25 Jun Herman Melville
Dead: 28 September 1891
In: Woodlawn Cemetery, Webster Avenue, The Bronx, New York, Stati Uniti
He was an American novelist, short story writer, and poet of the American Renaissance period.
Among his best known works are Typee (1846), a romantic account of his experiences of Polynesian life, and his masterpiece Moby-Dick (1851).
Melville was born in New York City, the third child of a merchant. Typee, his first book, was followed by a sequel, Omoo (1847).
Both were successful and gave him the financial basis to marry Elizabeth Shaw, a daughter of a prominent Boston family.
His first novel not based on his own experiences, Mardi (1849), was not well received. His next fictional work, Redburn (1849), and his non-fiction White-Jacket (1850) were given better reviews but did not provide financial security.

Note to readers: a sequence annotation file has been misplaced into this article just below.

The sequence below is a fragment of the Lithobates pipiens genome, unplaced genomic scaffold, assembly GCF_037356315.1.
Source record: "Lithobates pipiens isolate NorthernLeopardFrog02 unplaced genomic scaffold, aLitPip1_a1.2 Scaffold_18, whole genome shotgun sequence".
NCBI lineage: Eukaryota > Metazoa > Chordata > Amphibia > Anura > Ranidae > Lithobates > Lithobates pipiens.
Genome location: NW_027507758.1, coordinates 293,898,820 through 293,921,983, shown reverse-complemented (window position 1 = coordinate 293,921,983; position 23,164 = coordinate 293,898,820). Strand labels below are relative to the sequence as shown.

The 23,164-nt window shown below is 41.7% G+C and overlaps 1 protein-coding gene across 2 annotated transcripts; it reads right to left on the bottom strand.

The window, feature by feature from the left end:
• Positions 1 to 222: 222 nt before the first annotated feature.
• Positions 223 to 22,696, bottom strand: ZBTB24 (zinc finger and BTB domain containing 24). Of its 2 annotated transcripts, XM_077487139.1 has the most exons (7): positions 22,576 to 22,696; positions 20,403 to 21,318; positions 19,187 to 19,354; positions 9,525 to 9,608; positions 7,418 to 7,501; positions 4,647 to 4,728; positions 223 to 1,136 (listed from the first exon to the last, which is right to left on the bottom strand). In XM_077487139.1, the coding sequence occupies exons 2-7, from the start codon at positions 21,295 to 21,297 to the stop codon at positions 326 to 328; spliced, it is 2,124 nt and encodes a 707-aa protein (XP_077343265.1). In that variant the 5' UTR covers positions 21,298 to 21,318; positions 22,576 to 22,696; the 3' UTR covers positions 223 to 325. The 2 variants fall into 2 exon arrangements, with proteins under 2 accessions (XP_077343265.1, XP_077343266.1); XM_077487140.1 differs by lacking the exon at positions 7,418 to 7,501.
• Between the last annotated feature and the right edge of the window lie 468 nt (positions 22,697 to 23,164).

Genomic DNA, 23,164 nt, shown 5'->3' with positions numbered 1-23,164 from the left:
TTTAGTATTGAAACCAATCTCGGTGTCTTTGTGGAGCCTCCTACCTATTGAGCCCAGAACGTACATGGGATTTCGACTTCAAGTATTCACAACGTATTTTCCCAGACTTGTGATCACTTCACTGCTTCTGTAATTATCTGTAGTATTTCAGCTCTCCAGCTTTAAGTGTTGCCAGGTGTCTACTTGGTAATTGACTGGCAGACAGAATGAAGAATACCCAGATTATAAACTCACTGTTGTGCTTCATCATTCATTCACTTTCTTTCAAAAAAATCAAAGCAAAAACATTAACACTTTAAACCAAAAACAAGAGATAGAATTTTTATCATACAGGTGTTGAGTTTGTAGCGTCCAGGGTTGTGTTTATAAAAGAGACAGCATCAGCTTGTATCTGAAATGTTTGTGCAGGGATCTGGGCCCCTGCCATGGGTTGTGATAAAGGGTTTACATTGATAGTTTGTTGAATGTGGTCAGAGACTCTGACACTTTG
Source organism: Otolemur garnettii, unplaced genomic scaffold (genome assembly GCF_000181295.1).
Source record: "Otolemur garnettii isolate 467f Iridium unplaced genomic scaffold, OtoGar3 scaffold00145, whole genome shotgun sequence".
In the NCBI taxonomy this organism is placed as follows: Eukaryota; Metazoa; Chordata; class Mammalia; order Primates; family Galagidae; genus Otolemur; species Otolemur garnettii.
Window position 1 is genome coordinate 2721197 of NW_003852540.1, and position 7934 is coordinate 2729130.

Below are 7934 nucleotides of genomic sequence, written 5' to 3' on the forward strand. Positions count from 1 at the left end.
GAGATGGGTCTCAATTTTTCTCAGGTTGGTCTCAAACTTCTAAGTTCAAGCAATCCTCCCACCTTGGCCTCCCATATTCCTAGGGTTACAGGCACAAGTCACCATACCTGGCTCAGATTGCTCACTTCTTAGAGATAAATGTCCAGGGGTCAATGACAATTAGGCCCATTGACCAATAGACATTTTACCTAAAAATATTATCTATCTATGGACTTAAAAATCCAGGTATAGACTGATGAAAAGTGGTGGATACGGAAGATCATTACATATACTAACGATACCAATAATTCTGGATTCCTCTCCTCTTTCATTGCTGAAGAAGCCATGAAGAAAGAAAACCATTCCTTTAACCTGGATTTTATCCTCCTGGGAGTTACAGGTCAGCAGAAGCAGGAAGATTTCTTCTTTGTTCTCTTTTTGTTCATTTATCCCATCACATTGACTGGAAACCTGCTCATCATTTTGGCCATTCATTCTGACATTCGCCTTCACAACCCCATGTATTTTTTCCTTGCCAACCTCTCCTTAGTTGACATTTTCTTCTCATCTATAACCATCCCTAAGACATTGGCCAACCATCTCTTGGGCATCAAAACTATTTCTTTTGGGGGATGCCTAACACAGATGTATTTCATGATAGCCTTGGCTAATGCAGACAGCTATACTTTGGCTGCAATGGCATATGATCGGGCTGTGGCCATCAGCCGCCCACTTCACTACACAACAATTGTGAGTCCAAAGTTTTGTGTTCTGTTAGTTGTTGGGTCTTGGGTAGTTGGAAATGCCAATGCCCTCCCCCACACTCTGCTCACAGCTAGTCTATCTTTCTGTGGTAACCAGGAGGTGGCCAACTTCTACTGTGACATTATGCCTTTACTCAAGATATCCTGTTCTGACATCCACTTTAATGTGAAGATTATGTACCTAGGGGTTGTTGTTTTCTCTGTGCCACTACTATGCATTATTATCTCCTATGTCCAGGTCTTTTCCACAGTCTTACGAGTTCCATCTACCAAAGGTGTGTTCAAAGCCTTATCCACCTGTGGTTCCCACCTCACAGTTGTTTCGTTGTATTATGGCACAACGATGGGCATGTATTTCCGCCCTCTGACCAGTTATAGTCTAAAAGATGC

Moby-Dick (1851), although now considered one of the great American novels, was not well received among contemporary critics.
His psychological novel, Pierre: or, The Ambiguities (1852) was also scorned by reviewers.
In 1857, he traveled to England and then toured the Near East.
The Confidence-Man (1857) was the last prose work that he published.
He moved to New York to take a position as Customs Inspector and turned to poetry.
Battle-Pieces and Aspects of the War (1866) was his poetic reflection on the moral questions of the American Civil War.
In 1867, his oldest child Malcolm died at home from a self-inflicted gunshot.
In 1886, his son Stanwix died of apparent tuberculosis, and Melville retired.
During his last years, he privately published two volumes of poetry, left one volume unpublished, and returned to prose of the sea.
The 1919 centennial of his birth became the starting point of the "Melville Revival" with critics rediscovering his work and his major novels starting to become recognized as world classics of prominent importance to contemporary world literature.